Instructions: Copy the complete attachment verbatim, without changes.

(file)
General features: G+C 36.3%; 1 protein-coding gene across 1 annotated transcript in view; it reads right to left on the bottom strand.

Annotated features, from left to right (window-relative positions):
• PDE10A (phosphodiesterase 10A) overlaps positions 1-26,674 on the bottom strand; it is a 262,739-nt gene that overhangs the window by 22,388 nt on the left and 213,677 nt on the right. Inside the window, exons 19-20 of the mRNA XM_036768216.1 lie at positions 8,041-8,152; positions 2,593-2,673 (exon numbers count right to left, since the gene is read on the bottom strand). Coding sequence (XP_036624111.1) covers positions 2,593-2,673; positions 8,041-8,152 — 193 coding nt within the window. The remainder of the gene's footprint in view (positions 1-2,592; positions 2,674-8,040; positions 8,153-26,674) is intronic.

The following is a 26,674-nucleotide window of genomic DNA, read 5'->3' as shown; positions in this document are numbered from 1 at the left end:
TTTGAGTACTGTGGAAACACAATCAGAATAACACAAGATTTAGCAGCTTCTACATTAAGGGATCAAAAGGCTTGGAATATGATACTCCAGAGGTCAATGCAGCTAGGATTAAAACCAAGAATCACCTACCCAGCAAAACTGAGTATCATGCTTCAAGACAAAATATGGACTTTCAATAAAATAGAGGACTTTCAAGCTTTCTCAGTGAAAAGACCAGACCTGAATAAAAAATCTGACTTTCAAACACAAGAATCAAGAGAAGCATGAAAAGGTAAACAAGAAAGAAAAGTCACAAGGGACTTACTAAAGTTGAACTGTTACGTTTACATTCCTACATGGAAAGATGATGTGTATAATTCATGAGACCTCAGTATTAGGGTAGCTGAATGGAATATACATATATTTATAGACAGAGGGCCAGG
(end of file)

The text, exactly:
General features: G+C 36.3%; 1 protein-coding gene across 1 annotated transcript in view; it reads right to left on the bottom strand.

Annotated features, from left to right (window-relative positions):
• PDE10A (phosphodiesterase 10A) overlaps positions 1-26,674 on the bottom strand; it is a 262,739-nt gene that overhangs the window by 22,388 nt on the left and 213,677 nt on the right. Inside the window, exons 19-20 of the mRNA XM_036768216.1 lie at positions 8,041-8,152; positions 2,593-2,673 (exon numbers count right to left, since the gene is read on the bottom strand). Coding sequence (XP_036624111.1) covers positions 2,593-2,673; positions 8,041-8,152 — 193 coding nt within the window. The remainder of the gene's footprint in view (positions 1-2,592; positions 2,674-8,040; positions 8,153-26,674) is intronic.

The following is a 26,674-nucleotide window of genomic DNA, read 5'->3' as shown; positions in this document are numbered from 1 at the left end:
TTTGAGTACTGTGGAAACACAATCAGAATAACACAAGATTTAGCAGCTTCTACATTAAGGGATCAAAAGGCTTGGAATATGATACTCCAGAGGTCAATGCAGCTAGGATTAAAACCAAGAATCACCTACCCAGCAAAACTGAGTATCATGCTTCAAGACAAAATATGGACTTTCAATAAAATAGAGGACTTTCAAGCTTTCTCAGTGAAAAGACCAGACCTGAATAAAAAATCTGACTTTCAAACACAAGAATCAAGAGAAGCATGAAAAGGTAAACAAGAAAGAAAAGTCACAAGGGACTTACTAAAGTTGAACTGTTACGTTTACATTCCTACATGGAAAGATGATGTGTATAATTCATGAGACCTCAGTATTAGGGTAGCTGAATGGAATATACATATATTTATAGACAGAGGGCCAGG